Skip to main content

Notes on Clifford's Famous Paper, "The Ethics of Belief"

Notes on Clifford’s “The Ethics of Belief”

1. Thesis: It’s immoral to either form a new belief without sufficient evidence, or to sustain an existing belief by deliberately ignoring doubts and avoiding honest investigation.

2. First Argument: Four Cases
2.1 1st Ship owner case: A ship-owner sincerely believes his ship is seaworthy without sufficient evidence – indeed, against the evidence -- and acts on that belief, and the belief turns out to be false.
2.1.1Verdict: blameworthy
2.1.2 He had no right to believe it, since his evidence didn’t support it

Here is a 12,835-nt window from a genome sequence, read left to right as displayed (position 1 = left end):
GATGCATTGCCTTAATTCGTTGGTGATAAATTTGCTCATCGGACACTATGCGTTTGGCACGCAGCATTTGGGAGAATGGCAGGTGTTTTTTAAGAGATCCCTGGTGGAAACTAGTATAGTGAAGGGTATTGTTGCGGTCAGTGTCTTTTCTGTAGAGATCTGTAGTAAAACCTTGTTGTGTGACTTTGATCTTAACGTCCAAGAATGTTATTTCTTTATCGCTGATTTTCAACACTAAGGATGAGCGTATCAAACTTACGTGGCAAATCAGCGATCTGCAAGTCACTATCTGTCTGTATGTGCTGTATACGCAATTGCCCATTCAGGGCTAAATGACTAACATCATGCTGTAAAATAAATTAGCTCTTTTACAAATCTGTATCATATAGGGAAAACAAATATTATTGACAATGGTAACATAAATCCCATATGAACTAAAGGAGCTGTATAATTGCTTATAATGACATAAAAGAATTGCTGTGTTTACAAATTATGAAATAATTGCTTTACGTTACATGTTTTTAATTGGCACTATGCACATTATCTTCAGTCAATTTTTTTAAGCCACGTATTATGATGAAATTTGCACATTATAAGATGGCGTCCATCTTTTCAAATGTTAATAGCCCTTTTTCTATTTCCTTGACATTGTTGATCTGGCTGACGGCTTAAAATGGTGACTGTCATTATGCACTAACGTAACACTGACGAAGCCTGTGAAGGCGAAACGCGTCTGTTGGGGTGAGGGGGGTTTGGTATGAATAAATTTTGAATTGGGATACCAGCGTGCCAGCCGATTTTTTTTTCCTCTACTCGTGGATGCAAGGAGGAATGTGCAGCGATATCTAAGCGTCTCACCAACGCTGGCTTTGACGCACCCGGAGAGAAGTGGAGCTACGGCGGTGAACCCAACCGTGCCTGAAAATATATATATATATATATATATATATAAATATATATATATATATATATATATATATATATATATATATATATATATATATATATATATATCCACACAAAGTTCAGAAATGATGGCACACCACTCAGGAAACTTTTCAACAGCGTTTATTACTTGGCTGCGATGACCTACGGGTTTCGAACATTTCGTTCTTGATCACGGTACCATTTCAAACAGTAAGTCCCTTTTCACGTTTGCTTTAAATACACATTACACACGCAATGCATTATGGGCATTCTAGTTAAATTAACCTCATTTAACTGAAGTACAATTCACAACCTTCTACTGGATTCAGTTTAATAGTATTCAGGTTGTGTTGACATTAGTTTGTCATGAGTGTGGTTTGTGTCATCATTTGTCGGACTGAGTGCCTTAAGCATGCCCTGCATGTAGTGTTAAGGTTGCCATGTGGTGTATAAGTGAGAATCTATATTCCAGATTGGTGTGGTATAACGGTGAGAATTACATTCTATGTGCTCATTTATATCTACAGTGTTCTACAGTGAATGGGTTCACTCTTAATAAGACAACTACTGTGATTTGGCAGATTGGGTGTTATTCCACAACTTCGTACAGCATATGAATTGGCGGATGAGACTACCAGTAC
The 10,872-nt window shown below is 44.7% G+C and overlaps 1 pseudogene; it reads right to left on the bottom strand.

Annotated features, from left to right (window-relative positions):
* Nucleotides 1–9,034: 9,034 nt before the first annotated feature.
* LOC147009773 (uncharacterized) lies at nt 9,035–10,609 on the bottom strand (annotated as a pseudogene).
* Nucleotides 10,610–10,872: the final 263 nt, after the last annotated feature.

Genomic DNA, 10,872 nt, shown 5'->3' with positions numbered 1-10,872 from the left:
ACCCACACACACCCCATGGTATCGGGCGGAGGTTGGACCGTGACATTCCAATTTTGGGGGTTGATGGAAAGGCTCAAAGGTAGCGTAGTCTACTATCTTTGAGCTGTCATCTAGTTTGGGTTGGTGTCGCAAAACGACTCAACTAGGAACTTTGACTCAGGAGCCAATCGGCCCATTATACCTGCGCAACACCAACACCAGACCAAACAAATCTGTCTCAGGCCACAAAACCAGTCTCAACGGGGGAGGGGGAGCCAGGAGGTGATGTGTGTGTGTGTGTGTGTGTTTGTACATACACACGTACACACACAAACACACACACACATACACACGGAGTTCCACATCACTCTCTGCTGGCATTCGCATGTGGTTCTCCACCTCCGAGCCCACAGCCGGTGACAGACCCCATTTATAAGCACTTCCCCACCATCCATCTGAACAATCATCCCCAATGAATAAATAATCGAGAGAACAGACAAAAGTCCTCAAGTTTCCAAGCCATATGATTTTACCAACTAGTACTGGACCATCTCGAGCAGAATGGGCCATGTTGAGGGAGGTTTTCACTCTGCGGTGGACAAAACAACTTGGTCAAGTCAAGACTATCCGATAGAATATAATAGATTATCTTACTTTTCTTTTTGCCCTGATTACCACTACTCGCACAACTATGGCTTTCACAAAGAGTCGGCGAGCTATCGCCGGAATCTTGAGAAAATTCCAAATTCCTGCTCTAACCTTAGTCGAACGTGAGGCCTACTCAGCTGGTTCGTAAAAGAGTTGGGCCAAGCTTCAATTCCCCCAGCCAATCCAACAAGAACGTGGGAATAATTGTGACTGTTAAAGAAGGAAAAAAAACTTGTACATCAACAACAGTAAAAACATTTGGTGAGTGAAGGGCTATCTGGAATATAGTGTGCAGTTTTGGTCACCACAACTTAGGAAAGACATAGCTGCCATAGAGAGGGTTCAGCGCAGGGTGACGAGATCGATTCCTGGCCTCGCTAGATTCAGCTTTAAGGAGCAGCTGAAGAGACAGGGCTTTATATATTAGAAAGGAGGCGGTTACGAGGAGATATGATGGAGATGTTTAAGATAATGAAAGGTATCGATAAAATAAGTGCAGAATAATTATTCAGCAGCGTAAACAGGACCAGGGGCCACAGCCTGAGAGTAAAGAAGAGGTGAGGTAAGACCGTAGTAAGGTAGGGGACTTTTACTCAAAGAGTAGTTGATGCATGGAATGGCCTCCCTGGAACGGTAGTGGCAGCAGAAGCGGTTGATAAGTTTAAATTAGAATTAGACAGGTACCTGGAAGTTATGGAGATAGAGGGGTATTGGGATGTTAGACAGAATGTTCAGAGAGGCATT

2.2 2nd Ship owner case: Same as before, except the belief turns out to be true:
2.2.1 Verdict: still blameworthy
2.2.2 The rightness or wrongness of holding a belief doesn’t depend on its truth or falsity, but on how one came to believe it.
2.2.3 But in this case, he came to believe it without good evidence, and that’s what makes his believing it immoral

2.3 1st Persecution case: A group of citizens come to sincerely believe, without sufficient evidence, (unsubstantiated rumors) that a religious group in their certain country illicitly indoctrinated children with certain unpopular religious beliefs (denial of original sin and eternal punishment). The citizens act on that belief and persecute the religious group, but the belief turns out to be false. A commission was formed to look into the allegations. The evidence discovered clearly showed that the religious group was innocent of the charge. The group of persecutors could’ve easily discovered this if they had looked into it, but they chose not to.